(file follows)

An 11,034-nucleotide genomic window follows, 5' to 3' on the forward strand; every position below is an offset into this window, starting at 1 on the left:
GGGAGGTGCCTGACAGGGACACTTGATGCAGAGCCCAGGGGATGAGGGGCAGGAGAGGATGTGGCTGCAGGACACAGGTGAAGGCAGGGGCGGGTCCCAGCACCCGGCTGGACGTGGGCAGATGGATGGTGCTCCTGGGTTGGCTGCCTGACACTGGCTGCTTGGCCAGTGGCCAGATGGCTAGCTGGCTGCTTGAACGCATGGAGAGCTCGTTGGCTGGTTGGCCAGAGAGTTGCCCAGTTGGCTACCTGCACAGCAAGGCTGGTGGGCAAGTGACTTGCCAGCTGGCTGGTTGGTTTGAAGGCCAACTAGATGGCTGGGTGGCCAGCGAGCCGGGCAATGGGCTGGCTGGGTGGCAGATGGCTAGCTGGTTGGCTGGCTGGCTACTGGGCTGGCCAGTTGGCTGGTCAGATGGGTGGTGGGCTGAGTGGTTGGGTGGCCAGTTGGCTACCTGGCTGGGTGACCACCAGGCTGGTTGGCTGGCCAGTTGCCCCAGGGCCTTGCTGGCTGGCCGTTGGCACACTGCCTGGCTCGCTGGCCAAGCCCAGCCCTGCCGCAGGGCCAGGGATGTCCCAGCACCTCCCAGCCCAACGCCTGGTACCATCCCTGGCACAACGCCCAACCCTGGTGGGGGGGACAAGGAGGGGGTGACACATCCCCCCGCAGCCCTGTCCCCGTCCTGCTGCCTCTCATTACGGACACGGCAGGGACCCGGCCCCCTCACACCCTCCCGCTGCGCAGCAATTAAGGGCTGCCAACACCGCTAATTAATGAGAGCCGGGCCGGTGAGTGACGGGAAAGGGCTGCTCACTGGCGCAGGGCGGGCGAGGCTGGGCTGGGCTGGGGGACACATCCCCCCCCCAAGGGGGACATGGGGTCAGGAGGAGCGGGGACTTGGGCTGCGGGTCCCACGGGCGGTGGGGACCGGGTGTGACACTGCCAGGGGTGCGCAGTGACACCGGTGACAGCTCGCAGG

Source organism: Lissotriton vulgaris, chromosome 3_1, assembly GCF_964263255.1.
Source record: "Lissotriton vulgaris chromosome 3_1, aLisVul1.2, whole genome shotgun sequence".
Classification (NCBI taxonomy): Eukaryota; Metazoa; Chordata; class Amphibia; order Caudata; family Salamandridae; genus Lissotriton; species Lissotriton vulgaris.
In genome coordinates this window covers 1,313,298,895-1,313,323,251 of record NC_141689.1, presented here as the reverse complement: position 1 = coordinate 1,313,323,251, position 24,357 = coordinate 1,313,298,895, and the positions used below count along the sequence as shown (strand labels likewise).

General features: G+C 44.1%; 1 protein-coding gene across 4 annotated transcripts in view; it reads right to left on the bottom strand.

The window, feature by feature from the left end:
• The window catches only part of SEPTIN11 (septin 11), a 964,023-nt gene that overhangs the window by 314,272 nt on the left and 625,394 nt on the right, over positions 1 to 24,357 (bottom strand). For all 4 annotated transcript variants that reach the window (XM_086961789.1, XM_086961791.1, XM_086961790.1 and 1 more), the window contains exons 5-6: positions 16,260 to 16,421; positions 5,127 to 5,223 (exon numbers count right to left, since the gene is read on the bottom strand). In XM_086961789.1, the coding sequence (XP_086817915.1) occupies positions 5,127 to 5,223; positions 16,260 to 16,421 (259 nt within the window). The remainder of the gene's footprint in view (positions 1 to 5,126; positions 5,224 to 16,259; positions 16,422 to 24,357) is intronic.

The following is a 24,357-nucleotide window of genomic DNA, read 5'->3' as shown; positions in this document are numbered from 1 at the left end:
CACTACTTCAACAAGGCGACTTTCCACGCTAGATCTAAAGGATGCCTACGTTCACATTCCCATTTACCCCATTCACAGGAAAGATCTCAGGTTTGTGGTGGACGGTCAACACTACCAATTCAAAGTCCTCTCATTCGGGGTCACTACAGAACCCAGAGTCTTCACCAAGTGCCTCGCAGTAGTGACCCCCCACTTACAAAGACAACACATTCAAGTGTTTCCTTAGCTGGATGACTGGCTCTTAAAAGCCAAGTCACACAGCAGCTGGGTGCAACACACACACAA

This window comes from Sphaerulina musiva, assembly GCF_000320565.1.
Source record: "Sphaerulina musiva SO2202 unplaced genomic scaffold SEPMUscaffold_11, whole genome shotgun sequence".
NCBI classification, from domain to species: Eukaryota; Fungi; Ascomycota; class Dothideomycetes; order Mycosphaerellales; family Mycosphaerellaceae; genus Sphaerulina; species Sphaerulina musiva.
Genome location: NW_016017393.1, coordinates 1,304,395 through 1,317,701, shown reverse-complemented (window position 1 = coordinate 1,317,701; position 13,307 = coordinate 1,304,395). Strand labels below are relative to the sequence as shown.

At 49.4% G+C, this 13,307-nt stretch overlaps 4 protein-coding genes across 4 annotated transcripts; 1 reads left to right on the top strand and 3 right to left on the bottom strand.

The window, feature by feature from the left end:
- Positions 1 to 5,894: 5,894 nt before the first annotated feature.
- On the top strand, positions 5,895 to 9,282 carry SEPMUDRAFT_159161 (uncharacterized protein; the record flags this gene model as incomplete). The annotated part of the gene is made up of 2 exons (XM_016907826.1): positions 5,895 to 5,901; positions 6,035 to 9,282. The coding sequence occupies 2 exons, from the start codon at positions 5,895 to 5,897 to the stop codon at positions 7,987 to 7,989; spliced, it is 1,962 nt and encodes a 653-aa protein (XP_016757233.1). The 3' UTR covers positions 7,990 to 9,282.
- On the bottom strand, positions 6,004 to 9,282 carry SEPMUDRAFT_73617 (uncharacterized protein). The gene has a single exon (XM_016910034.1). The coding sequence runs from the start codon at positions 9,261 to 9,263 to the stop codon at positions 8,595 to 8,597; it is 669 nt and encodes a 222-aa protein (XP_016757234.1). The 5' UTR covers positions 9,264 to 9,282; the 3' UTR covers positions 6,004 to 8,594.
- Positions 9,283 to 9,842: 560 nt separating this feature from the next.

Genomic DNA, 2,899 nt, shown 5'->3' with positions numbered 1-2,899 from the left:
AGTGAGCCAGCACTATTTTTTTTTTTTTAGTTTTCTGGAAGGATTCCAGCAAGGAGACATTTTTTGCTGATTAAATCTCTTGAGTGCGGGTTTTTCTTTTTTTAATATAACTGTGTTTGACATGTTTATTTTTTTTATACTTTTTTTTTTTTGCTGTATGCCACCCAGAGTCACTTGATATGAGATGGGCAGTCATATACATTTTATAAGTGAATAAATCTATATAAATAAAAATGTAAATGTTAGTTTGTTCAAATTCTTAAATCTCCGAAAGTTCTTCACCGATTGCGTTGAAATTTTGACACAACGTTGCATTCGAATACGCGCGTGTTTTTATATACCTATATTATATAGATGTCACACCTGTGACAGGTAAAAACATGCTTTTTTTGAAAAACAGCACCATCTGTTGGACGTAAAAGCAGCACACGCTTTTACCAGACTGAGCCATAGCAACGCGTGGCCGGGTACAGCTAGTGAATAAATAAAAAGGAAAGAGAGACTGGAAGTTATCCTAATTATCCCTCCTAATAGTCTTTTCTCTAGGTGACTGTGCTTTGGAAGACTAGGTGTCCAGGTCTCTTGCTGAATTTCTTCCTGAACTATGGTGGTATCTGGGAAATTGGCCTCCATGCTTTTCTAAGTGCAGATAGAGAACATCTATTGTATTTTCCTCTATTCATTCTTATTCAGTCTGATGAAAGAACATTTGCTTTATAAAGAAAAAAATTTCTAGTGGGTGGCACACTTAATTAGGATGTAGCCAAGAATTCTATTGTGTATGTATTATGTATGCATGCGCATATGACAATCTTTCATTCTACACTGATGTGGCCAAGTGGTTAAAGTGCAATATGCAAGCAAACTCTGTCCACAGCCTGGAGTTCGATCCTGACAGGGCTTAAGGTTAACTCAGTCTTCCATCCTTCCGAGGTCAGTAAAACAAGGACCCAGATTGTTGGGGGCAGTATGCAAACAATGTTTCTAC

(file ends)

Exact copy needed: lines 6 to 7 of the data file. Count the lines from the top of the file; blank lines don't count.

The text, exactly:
In genome coordinates this window covers 1,313,298,895-1,313,323,251 of record NC_141689.1, presented here as the reverse complement: position 1 = coordinate 1,313,323,251, position 24,357 = coordinate 1,313,298,895, and the positions used below count along the sequence as shown (strand labels likewise).

General features: G+C 44.1%; 1 protein-coding gene across 4 annotated transcripts in view; it reads right to left on the bottom strand.